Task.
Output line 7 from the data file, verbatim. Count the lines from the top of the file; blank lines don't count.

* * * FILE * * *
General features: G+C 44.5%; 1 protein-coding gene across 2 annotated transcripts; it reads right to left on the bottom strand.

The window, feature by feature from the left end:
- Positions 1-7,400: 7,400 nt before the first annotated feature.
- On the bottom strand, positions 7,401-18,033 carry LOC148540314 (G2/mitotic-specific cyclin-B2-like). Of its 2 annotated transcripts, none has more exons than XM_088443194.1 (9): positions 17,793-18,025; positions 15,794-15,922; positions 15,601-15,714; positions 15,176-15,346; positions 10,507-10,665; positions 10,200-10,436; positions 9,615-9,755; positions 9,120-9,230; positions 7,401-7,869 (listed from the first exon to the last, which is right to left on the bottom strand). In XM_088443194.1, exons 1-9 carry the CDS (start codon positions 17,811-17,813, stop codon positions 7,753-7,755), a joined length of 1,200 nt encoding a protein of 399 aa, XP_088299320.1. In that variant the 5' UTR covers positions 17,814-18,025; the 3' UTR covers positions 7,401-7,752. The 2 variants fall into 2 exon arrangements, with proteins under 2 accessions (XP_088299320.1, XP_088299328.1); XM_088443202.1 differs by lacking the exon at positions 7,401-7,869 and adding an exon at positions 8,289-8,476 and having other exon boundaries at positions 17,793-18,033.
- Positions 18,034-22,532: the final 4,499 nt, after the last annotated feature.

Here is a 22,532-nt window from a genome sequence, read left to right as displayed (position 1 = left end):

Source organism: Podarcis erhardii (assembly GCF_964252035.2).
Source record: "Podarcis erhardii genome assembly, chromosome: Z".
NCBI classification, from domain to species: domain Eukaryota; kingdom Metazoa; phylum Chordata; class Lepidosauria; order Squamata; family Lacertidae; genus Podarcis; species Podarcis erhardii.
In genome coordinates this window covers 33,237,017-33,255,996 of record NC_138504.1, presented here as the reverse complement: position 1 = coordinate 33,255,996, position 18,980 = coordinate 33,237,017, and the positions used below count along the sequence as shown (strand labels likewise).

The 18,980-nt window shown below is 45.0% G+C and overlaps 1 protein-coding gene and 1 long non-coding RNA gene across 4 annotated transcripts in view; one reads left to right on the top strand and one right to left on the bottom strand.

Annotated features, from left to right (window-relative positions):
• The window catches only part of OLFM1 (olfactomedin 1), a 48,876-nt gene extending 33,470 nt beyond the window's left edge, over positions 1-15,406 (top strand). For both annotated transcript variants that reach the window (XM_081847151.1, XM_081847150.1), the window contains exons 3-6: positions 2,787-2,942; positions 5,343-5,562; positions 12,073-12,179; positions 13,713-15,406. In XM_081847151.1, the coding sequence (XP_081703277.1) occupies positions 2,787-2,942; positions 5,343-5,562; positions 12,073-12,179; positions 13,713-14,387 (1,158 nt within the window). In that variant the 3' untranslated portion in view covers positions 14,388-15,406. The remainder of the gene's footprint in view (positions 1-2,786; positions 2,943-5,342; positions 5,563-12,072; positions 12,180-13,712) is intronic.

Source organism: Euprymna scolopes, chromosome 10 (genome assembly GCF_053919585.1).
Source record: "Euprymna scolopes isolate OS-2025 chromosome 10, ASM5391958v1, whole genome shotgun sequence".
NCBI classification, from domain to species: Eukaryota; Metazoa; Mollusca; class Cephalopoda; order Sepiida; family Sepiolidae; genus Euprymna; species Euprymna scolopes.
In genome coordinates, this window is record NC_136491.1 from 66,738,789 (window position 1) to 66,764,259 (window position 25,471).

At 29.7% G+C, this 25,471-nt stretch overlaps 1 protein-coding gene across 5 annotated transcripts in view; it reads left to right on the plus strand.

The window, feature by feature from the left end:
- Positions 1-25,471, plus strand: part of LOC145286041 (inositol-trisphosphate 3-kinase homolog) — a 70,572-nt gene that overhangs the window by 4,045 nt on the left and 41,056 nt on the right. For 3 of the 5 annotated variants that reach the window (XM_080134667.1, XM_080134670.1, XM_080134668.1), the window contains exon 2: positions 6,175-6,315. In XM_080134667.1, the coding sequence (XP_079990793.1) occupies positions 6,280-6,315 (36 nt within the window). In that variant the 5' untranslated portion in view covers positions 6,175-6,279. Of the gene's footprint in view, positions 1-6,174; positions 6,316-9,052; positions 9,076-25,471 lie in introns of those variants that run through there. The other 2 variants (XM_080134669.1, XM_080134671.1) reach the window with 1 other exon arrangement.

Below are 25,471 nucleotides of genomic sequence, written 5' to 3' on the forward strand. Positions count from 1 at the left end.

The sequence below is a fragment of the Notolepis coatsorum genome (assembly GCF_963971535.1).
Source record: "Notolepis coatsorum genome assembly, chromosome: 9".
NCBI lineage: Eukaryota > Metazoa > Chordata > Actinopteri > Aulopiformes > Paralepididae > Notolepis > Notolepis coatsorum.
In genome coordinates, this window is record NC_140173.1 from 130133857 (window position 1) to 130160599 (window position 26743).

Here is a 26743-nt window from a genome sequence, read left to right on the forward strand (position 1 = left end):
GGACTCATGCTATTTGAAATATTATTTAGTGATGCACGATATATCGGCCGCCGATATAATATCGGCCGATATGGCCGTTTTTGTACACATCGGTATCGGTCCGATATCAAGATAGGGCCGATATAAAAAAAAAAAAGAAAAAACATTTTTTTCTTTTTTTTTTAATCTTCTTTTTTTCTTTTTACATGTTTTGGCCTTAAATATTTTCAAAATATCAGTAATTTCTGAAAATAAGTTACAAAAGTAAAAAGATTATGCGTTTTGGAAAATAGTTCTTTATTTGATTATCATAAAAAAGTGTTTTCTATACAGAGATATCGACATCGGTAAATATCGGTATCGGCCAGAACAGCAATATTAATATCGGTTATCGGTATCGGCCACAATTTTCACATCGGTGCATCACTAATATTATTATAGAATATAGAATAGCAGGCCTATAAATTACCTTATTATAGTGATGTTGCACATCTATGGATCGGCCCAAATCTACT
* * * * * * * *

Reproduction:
Source organism: Podarcis erhardii (assembly GCF_964252035.2).